Monday, March 4, 2013

Squirrel hunting

One of my favorite times was going hunting with my brother Larry Olson who I have looked up to all my life.  I should say Dr. Larry Olson as he spent the time to get that dadgummed thing and it took an extra 4 years of school and a lot of hard work.  Anyway Larry was always a very focused and disciplined person except for the one time he ran over me with the pickup and I will have to tell you that story sometime.  By the way in case you are wondering I did live.  Man I hope you figured that out on your own.  OK, OK.  Larry could do about anything and he would always do it well or should I say great.  Where he lacked talent he made up with determination and practice.  Well outside of fishing I think hunting was my favorite thing to do with him and most of the time I liked it better than fishing.  The only thing I did not like was he could do both better than me.

Well I would have to say that about once a week especially during the fall and winter we would hunt.  We hunted primarily two things, squirrels and quail.  Living on Beaver Creek we had lots of timber (trees) and there were lots of oaks with acorns and many walnut trees.  If you have never had black walnuts to eat then you have never had a real walnut.  They are amazing.  Anyway in those trees after the leaves had dropped you could see the squirrel nests.  Basically they were large balls of leaves and twigs put together up in the trees where the wind and rain and weather would not bother the squirrels.  Sure there were squirrels who lived in holes in trees but mostly they lived in those nests.  Our trees were generally pretty tall and I would estimate 30 to 50 feet tall.  Some of the oak trees and cotton woods would be so big you could not get your arms and body even half way around the trunk of the tree.  Another thing you should know is we did not have these sissy little grey squirrels that live around the cities and are like rats everywhere.  We had giant red squirrels which are about four times bigger.  The squirrels were fast and very sneaky.  Larry and I would get up and out about day light to go hunting and you had to sneak up on the squirrels to keep from spooking them.

Generally Larry always carried the 22 rifle and I would carry a 410 shot gun.  Once in a while we would shoot a squirrel and they would run into the nest and we could not retrieve them as the nests were so far out on a limb that you could not get to them.  But, dad always came through and he insisted that if you killed a squirrel then you had better figure out a way to get it down out of those nests.  Well, we heated the house with wood and one small gas heater in the hallway but the primary heat source in winter was firewood.  So if you have any thinking skills you figured out that dad would make us get the chain saw and cut down the tree to get the squirrel and that tree became the firewood for winter cold nights.  It was really a pretty good system and I really did not mind as I liked to work outside and cutting and splitting wood was something I enjoyed most of the time.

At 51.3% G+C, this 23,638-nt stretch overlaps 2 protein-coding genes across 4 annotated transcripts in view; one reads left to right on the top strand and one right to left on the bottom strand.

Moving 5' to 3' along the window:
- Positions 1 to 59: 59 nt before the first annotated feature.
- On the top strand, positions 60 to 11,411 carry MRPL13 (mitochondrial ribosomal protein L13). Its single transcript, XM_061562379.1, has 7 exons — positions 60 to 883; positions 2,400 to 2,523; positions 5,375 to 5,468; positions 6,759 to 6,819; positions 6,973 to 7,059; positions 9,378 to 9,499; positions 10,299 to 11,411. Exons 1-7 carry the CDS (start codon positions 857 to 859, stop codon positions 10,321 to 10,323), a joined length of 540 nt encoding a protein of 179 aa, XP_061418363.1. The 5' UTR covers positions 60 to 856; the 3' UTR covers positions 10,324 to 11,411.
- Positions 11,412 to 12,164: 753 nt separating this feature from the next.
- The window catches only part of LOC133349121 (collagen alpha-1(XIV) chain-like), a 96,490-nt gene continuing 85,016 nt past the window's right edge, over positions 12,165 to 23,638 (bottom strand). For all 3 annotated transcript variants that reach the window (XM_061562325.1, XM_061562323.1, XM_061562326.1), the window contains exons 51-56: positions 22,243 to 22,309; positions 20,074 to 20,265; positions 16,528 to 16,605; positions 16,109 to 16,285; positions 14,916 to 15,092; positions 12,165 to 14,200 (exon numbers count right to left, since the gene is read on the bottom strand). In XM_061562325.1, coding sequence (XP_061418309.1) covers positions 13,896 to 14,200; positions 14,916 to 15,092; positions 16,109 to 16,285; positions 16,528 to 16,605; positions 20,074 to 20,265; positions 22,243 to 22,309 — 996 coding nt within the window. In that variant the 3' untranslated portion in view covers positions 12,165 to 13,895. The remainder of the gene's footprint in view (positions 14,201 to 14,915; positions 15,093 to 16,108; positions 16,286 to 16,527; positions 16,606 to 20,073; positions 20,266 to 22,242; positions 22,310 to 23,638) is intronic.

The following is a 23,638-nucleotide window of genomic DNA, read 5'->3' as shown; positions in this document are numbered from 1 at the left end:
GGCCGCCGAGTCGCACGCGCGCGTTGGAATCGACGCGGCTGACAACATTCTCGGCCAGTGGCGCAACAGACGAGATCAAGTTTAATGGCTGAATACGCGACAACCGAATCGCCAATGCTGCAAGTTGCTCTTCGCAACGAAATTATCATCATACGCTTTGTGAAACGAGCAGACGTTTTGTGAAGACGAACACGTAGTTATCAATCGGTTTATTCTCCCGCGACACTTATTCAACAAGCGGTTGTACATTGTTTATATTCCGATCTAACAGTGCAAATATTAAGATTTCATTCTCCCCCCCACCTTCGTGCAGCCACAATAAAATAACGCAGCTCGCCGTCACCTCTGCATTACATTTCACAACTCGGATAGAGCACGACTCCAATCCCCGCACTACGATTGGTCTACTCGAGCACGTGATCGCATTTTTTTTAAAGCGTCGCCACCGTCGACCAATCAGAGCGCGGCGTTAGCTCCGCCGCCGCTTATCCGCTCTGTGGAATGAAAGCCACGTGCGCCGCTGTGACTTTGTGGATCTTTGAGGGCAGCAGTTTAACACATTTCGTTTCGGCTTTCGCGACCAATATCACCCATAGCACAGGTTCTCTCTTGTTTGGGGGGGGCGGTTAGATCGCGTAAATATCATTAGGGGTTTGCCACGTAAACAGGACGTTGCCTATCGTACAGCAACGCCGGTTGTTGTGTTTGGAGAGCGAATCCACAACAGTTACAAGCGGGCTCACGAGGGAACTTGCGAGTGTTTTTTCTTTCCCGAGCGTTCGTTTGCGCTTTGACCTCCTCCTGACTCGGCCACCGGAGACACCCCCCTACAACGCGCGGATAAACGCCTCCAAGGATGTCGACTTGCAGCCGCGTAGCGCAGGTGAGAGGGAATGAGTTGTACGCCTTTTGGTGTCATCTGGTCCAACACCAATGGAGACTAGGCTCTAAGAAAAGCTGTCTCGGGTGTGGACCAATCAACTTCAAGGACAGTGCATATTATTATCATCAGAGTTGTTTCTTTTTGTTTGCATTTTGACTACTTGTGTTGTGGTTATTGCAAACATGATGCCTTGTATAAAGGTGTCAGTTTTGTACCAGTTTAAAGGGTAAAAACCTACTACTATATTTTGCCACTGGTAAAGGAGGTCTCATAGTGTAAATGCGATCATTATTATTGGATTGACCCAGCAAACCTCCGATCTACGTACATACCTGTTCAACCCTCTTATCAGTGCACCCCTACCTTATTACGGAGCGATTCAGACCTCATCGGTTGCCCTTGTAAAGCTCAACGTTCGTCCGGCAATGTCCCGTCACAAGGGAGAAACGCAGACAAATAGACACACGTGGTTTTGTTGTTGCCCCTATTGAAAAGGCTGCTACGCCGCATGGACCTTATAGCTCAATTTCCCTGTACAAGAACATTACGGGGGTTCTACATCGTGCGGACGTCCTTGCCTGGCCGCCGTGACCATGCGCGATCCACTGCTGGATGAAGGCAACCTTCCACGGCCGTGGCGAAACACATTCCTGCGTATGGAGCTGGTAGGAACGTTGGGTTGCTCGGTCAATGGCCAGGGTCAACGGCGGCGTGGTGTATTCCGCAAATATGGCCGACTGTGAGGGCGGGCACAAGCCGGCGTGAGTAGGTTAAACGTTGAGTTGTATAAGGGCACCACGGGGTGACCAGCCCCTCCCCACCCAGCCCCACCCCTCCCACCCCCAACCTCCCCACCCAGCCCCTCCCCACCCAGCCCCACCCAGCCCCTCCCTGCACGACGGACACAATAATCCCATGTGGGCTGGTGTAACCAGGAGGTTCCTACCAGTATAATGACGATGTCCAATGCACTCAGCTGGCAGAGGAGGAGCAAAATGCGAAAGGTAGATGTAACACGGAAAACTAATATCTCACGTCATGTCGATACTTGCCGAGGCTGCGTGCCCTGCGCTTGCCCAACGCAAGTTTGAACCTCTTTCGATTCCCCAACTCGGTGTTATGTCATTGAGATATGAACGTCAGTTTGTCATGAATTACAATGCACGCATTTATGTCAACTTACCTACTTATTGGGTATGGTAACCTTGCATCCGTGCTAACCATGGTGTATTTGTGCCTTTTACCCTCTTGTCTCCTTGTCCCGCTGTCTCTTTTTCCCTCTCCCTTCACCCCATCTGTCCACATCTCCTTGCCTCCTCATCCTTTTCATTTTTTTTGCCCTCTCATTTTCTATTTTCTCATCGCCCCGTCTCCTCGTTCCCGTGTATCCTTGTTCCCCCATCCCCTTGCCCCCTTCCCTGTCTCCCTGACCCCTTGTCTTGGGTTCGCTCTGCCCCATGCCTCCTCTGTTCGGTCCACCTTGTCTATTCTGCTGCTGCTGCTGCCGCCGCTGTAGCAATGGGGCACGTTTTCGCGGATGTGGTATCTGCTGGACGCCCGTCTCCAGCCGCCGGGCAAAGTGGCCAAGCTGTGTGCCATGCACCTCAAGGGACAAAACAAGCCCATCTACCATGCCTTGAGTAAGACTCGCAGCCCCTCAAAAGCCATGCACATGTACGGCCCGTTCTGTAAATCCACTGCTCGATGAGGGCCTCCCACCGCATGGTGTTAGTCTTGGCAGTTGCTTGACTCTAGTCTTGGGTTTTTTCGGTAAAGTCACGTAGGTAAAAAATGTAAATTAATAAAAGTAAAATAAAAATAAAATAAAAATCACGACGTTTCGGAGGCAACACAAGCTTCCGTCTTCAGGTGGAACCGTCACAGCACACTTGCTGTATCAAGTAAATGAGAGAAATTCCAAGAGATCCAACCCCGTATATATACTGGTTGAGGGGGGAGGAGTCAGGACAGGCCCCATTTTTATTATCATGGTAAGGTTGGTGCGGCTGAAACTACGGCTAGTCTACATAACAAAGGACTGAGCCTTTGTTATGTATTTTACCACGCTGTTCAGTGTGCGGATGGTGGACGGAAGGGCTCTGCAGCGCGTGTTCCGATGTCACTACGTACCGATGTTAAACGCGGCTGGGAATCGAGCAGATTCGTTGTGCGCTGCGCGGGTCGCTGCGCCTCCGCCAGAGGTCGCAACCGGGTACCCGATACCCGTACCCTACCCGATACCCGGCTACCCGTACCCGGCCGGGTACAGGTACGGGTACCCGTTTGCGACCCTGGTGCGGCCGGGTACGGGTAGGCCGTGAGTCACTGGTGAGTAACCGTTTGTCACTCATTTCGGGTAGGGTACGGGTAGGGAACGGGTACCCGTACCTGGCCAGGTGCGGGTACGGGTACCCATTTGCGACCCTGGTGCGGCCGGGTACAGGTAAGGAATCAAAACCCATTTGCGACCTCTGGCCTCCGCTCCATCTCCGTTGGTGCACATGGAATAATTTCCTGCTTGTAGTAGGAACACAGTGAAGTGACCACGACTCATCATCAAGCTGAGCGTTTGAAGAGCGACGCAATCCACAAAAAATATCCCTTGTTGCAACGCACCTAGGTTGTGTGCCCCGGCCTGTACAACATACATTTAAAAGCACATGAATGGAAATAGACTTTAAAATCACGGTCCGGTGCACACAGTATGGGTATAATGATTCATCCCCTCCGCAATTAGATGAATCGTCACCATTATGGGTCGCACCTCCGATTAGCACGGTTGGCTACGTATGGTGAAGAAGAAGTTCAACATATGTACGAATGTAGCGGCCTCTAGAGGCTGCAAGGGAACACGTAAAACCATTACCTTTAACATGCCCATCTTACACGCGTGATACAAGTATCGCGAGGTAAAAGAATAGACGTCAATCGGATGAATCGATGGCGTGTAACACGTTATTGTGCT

Once you recovered the squirrel it was time to clean it.  That meant cleaning out the guts and skinning it.  Squirrel hide is the most difficult hide there is when you are cleaning an animal.  But once you got that squirrel cleaned and washed up mom was ready to put on the cast iron skillet with some Crisco (grease) and fry it until a nice crispy covering.  Sometimes she would make squirrel gravy and MAN! I would have to tell you that was "some good eat'n"!  I would also have to say that mom taught my sister Debbie to be a great cook as well.  I don't remember Debbie ever going hunting but she would go fishing on occasion.  Mostly she liked to cook and I think she took great pleasure in spoiling her brothers and especially me.

So what do you learn in the Osage?

  • Eat what you kill
  • Clean your plate, there are people starving in China
  • Exercise and outdoors are the keys to a happy life and it is the easiest place to go and see God's greatest work.  
  • It is impossible to be an outdoors man and not believe in God.
  • How stupid is it to believe a BIG Bang could have created the variety and beauty of nature?
Thanks for your time,
gary@thepioneerman.com

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